• Communicate an understanding of the ways in which spoken and written language is influenced by the specific context and purpose of the communicative event (k, t, c, e, j).

Learning and Teaching Methods The Master of Applied Linguistics degree program aims to train its graduates to become applied linguists who demonstrate a keen awareness of language as it is used in a variety of social and professional settings. Students are therefore trained to develop and apply skills in the observation, critical analysis and evaluation of language in context. Furthermore, they are expected to be able to engage with research in a range of sub-disciplines of applied linguistics, as well as formulating their own research questions in areas of individual interest. The learning and teaching methods used in the delivery of the Master of Applied Linguistics program reflect these broad aims, as well as the specific program learning outcomes. The exact learning and teaching methods vary from one unit to another, but the following patterns are typical.

Throughout the program, students will learn through guided and reflective reading of textbooks, monograph chapters, and scholarly journal articles. This reading will generally be guided by pre-reading tasks/activities, and followed by reflective post-reading tasks/activities. Where students are undertaking a unit internally, such tasks will typically be part of face-to-face lecture-workshop sessions on campus, while external students will access them through an online learning interface. Online activities include reflection questions and self-assessment quizzes. Extensive reading is expected when students prepare assignments, and initial assignments in many of the units of the program help students to develop skills in working with the research literature in the different branches of applied linguistics.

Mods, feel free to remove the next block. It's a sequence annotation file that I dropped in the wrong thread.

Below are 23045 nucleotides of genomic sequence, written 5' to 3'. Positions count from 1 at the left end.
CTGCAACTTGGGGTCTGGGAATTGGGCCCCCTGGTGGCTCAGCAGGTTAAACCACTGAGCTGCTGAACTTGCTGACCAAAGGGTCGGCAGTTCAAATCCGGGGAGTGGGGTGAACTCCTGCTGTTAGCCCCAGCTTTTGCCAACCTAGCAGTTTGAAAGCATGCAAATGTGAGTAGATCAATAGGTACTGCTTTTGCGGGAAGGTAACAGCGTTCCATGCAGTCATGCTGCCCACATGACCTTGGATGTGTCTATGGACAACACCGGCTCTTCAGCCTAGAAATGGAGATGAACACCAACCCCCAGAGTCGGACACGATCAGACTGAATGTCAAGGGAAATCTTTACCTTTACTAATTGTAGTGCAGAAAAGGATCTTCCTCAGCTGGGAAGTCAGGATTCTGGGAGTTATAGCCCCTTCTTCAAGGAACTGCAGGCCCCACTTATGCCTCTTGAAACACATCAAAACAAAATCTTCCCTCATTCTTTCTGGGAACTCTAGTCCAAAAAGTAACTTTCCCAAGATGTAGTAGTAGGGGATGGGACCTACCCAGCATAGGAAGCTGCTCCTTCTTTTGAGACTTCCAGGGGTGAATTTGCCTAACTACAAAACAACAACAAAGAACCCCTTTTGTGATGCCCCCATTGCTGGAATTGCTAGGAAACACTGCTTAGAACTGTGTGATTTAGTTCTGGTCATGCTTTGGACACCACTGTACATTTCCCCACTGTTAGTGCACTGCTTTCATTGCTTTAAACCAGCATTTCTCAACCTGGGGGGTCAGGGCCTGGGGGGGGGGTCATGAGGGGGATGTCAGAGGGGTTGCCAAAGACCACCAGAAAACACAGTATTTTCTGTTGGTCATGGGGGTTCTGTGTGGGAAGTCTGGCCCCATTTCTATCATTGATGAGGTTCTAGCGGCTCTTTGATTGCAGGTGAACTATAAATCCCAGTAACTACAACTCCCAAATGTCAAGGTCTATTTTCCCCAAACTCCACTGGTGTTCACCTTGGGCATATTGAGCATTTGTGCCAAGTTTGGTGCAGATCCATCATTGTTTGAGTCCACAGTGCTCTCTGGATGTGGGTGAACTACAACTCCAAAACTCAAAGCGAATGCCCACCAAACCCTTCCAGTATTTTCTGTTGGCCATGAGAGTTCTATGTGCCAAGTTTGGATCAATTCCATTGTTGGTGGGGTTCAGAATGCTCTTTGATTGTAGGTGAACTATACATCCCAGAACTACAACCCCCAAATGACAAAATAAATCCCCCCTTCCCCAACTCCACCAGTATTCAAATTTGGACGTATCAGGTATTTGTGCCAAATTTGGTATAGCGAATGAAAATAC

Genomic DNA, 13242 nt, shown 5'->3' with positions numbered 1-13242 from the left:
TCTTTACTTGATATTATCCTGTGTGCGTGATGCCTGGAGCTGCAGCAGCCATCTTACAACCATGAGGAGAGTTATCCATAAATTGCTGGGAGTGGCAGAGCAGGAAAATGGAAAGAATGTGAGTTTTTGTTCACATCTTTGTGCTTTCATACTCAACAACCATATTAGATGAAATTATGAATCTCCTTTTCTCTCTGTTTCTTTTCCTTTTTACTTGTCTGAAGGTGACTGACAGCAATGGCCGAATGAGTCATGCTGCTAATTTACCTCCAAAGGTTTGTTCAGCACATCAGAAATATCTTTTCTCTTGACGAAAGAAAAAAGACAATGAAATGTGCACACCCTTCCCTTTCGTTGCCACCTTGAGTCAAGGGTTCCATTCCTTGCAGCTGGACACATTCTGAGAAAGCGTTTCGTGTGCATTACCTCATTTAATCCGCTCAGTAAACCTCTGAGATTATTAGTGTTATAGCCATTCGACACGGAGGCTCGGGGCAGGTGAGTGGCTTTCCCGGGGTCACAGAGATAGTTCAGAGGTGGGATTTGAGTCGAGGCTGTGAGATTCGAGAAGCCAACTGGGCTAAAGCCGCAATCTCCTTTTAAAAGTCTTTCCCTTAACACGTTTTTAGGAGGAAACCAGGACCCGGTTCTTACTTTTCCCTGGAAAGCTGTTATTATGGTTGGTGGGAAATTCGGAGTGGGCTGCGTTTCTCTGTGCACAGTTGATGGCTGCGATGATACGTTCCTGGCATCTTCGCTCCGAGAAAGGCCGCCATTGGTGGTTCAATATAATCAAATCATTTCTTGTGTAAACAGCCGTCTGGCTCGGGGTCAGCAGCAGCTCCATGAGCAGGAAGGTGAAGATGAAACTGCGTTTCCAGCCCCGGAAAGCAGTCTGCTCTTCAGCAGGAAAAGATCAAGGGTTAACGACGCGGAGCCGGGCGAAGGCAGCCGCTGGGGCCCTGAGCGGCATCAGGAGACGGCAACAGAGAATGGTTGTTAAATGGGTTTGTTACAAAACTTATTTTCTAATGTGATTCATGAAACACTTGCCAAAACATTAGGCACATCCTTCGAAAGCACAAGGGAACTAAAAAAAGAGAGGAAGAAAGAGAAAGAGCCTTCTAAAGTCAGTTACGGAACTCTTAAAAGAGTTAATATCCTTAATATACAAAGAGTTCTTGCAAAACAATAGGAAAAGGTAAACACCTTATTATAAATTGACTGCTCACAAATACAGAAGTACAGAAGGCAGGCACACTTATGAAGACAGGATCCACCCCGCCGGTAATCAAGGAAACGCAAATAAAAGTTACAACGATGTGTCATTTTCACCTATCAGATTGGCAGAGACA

Teacher-fronted classroom learning will form part of most units, but will typically be interspersed with individual, group and class activities that enable students to engage with and apply the material as they encounter it. Many on-campus sessions are recorded so that they can be reviewed later by internal students, and also accessed by external students. Where face-to-face sessions do not lend themselves to recording (e.g. when the sessions are largely task or discussion based), alternative modes of material delivery are made available to external students. These include podcasts, recorded mini-lectures, written course notes and self-explanatory presentation slides.

Collaborative discussion and problem-solving is also a key element of the Master of Applied Linguistics program. When a unit is studied internally, many of these discussions take place in lecture-workshop sessions. External students interact through online discussion boards, as well as through e-mail contact with teaching staff. For many internal and external unit offerings, online discussion participation is a formal component of the assessment.